Let's start 2020 off right! For the whole month of January, we're bringing you a weekly series with Jaime Filer. Jaime is a certified personal trainer with over 15 years of experience, voted one of Canada's best trainers in 2013. She's had the opportunity to transform HUNDREDS of bodies and minds with her programming and approach to training.
What's better?! She's bringing you her best tips, tricks, and insights to help you get fit for 2020.
Let's get started!
This week we'll be discussing Cardio vs. Weightlifting:
- Tips and tricks to make both workouts easier
- How to make cardio fun
- How to make weightlifting fun
- Necessary workout gear
- How to prepare for each workout
We asked Jaime these questions and she took the time to write out her best answers for you. We'll be giving her answers word for word below.
1. Tips and tricks to make both workouts easier
The first and most important trick is to find something (a program, sport, gym, etc) you enjoy. If you hate what you’re doing, if you’re just going through the motions, if you think, “I HAVE/NEED to go to the gym” instead of “I GET TO go to the gym”, then you’re setting yourself up for failure. You’re given a capable, able body to use every single day, and you should be grateful for it. But in order to do that, it helps to genuinely enjoy your program and your environment.
2. How to make cardio fun
Similar to my last answer, finding cardio you enjoy. While we know that the Stairmaster is one of the most effective cardio machines, if you DREAD it, then you’re going to condition yourself to hate it.
- Try searching “Crossfit bodyweight” or just “bodyweight circuits” - Cardio isn’t for everyone. Cardi-No as I like to call it, is just a means to an end: Getting leaner and getting better. But to make the time pass, I’ll do mini metabolic circuits so at least it’s not the same monotonous machine minute after minute.
- Do intervals. Unless you’re prepping for a show and need to save every ounce of energy for recovery, Low intensity steady state cardio is epically boring and useless. Keep your heart rate up and keep things interesting by challenging yourself to different domains of expenditure (15 seconds hard/on, 45 off - 30 on, 30 off), or even 21 calories hard/on, 1 min off, 15 calories on, 1 min off.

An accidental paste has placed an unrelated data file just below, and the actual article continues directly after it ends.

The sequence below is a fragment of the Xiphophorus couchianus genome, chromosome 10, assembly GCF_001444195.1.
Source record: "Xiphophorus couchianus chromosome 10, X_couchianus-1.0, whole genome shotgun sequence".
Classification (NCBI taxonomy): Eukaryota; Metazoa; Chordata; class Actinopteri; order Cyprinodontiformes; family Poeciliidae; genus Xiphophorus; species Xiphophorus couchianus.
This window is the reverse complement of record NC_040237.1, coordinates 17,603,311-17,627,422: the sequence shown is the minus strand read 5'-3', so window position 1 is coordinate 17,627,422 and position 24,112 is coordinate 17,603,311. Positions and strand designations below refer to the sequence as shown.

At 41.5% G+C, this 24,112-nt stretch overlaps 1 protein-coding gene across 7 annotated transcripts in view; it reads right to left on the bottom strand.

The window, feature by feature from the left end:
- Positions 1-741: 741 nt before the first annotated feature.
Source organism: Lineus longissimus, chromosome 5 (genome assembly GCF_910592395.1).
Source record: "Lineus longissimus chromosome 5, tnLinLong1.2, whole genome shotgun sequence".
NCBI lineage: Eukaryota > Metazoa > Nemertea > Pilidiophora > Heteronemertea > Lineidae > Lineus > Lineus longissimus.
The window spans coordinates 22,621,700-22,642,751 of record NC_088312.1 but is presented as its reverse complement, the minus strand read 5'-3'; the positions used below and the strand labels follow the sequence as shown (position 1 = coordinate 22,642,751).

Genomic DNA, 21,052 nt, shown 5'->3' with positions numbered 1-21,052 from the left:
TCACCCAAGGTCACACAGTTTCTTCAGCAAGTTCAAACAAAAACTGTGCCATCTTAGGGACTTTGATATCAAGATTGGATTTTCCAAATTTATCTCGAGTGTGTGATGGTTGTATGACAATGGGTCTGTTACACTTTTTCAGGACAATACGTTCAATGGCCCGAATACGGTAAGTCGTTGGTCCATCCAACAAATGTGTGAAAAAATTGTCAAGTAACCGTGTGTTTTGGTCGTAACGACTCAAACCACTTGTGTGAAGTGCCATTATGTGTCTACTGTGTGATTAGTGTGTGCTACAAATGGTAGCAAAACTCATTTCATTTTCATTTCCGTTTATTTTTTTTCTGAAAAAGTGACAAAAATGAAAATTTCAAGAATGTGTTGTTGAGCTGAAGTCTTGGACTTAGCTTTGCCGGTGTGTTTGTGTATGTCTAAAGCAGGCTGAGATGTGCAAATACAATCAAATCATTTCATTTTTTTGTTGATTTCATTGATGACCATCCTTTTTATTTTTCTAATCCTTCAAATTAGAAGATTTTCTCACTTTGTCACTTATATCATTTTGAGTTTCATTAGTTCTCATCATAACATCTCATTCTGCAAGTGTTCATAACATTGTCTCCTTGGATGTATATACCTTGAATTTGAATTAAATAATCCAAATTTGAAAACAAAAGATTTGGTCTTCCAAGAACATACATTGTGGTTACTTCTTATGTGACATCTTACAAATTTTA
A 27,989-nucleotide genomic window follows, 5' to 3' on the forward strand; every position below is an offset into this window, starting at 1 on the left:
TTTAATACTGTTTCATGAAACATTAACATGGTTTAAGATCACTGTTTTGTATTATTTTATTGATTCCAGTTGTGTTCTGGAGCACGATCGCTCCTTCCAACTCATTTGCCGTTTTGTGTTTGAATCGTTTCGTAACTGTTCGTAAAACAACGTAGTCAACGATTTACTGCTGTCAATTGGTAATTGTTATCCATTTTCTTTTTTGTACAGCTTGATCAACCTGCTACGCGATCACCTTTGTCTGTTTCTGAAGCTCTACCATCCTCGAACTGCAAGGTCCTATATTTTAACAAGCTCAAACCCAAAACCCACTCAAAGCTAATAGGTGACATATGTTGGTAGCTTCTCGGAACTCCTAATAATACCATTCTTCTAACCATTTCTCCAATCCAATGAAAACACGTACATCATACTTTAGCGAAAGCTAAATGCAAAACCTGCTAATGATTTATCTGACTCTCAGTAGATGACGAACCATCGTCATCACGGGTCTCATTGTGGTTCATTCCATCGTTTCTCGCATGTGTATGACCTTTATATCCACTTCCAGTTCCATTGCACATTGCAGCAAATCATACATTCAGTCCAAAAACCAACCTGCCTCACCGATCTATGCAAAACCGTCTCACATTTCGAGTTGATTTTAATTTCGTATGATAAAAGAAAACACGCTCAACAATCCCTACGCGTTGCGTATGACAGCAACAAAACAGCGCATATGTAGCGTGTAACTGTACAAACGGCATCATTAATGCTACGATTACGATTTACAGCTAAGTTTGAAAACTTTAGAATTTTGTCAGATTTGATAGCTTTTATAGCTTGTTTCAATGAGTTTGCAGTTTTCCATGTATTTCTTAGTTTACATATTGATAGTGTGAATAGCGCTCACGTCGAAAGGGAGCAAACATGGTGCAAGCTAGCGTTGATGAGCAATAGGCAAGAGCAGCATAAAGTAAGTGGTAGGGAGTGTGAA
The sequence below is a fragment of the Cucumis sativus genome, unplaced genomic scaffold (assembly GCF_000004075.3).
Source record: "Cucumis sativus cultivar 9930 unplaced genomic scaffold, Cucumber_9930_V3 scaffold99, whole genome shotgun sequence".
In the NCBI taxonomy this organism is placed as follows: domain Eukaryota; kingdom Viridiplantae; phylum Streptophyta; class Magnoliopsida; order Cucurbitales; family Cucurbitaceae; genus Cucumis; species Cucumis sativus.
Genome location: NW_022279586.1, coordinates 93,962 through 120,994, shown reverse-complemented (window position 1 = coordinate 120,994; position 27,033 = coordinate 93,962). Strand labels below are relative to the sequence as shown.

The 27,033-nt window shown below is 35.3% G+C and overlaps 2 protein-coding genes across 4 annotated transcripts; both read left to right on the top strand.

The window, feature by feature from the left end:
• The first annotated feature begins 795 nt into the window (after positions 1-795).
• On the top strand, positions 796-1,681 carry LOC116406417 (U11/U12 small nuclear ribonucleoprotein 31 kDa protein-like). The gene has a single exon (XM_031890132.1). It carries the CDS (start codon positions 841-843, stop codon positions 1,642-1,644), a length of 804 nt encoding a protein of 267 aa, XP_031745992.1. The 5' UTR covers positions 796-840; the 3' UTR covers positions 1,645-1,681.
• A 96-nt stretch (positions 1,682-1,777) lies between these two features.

- I know this sounds cheesy, but do it with a friend. You can push each other on the treadmill, on the track, on the rower - or even online, by comparing ‘miles’ over the course of the week. We’ll talk about accountability in future blogs, but telling people (who will support you) about your goals is the best way to set yourself up for success
- Make your goal ‘Calories burned’ instead of ‘Minutes Passed.’ I know this sounds weird, but if you think about it, I can prescribe you 30min of cardio. And you can watch Netflix and slack the whole time, going 2 miles per hour. But if I tell you to burn 300 calories per session, you’re going to go balls out trying to hit that number faster in order to finish your cardio sooner.
3. How to make weightlifting fun
- Honestly, a lot of the same ‘rules’ apply for how to make cardio fun apply to weightlifting as well. Make sure you’re doing something you love, and following a program you ENJOY! That’s the most important tip.
- Workout with a friend who’ll push you. A lot of people need that external, “YOU’VE GOT THIS, BRO!!!” and subsequent butt slap to fire them up. Weightlifting CAN be a team sport if you have an awesome team behind you.
- Find (or make!) an epic playlist on Spotify. And don’t worry about other people judging you! I have the soundtrack from The Greatest Showman on my Spotify list. It’s about what hypes YOU up and gets you going.